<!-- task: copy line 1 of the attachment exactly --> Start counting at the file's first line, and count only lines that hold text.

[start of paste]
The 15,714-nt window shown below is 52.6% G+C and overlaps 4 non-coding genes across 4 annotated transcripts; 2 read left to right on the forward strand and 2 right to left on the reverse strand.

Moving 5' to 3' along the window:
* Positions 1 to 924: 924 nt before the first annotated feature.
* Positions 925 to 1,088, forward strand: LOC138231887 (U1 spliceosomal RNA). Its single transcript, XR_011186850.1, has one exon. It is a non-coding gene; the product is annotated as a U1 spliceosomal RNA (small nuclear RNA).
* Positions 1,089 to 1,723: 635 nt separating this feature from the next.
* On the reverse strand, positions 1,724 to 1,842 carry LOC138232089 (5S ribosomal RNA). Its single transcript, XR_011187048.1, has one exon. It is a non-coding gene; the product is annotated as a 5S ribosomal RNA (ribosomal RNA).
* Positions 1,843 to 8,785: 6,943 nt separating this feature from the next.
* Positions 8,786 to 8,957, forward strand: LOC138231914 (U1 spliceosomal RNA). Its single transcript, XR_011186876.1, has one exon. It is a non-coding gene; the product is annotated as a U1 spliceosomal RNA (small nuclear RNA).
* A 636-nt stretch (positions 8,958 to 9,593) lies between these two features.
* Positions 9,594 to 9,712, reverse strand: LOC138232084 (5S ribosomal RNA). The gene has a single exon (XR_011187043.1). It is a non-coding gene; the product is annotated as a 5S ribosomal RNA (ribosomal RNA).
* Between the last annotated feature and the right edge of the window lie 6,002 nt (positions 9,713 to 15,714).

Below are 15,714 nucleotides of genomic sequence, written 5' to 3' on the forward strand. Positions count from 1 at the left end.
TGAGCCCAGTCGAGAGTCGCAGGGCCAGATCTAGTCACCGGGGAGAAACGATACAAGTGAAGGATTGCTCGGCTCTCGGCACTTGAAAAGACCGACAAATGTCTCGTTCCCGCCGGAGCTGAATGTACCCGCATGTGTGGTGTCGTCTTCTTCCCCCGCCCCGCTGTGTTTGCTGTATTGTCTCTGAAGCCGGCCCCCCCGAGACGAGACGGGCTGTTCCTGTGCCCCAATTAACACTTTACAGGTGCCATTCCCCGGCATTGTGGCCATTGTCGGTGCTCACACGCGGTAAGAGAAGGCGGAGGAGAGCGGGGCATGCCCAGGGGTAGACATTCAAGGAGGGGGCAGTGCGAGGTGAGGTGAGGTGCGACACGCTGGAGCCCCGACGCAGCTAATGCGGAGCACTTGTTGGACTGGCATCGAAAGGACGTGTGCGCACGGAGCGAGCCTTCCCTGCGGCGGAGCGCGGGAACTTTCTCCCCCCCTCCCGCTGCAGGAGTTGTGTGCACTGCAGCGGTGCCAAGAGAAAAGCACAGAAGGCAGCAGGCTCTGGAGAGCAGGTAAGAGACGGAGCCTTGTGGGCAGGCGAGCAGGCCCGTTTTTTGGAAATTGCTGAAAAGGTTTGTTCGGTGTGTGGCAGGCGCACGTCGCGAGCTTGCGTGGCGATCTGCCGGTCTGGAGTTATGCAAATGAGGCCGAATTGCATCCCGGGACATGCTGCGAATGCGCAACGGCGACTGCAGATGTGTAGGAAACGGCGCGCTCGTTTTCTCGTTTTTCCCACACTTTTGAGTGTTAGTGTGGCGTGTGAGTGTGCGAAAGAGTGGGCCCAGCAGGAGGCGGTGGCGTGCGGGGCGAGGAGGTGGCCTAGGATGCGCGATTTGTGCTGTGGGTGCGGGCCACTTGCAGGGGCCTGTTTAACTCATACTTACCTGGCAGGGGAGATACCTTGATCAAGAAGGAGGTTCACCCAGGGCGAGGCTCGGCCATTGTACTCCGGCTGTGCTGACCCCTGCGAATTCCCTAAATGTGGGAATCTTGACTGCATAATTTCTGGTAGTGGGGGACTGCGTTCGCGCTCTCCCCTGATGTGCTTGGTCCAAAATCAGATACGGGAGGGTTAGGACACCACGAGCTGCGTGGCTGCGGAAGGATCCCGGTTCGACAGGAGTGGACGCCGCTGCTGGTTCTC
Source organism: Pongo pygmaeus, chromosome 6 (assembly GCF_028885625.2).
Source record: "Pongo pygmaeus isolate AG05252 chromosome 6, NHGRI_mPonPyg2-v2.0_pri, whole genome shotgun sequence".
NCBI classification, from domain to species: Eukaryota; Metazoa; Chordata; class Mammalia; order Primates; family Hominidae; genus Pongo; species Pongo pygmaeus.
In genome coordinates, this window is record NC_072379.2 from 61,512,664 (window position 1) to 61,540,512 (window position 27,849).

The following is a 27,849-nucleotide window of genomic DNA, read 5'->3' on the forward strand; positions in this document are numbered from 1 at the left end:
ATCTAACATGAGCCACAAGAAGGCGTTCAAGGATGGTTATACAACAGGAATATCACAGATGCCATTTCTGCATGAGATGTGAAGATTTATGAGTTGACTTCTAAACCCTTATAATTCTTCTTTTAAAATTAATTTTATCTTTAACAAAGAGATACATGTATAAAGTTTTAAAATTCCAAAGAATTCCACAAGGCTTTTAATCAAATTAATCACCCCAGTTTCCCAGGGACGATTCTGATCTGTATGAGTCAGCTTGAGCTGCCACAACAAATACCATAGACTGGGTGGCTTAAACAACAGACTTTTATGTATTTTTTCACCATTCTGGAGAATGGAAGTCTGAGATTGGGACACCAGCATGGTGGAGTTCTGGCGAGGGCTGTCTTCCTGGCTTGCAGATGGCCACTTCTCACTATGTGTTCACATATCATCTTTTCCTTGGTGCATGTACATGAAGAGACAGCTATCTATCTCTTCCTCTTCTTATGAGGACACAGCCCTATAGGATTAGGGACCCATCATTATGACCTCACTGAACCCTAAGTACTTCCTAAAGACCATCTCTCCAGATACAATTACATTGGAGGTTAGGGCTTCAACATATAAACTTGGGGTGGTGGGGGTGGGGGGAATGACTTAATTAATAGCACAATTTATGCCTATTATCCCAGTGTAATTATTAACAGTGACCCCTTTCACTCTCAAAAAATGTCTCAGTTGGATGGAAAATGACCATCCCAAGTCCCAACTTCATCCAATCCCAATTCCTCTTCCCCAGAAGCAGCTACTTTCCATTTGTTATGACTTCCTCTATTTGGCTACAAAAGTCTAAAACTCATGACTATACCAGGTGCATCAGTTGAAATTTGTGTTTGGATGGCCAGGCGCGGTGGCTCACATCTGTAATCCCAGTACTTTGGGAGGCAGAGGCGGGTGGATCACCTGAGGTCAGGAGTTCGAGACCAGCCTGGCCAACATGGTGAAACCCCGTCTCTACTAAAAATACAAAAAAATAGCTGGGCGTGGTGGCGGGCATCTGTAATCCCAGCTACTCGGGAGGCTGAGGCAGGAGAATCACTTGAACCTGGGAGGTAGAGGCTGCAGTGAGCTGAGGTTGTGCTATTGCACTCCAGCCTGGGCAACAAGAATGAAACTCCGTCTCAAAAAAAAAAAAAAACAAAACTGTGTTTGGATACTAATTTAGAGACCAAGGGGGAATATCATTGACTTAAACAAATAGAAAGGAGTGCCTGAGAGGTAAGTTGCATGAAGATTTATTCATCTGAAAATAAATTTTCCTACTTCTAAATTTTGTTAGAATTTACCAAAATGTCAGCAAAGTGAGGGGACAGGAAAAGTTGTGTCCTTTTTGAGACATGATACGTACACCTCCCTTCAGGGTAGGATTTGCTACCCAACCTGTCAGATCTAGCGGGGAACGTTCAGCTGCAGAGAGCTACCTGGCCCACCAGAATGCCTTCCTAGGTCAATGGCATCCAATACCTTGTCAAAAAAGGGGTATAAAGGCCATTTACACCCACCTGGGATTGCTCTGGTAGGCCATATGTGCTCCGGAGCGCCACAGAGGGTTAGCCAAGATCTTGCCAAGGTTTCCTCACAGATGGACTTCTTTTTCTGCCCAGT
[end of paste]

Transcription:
The 15,714-nt window shown below is 52.6% G+C and overlaps 4 non-coding genes across 4 annotated transcripts; 2 read left to right on the forward strand and 2 right to left on the reverse strand.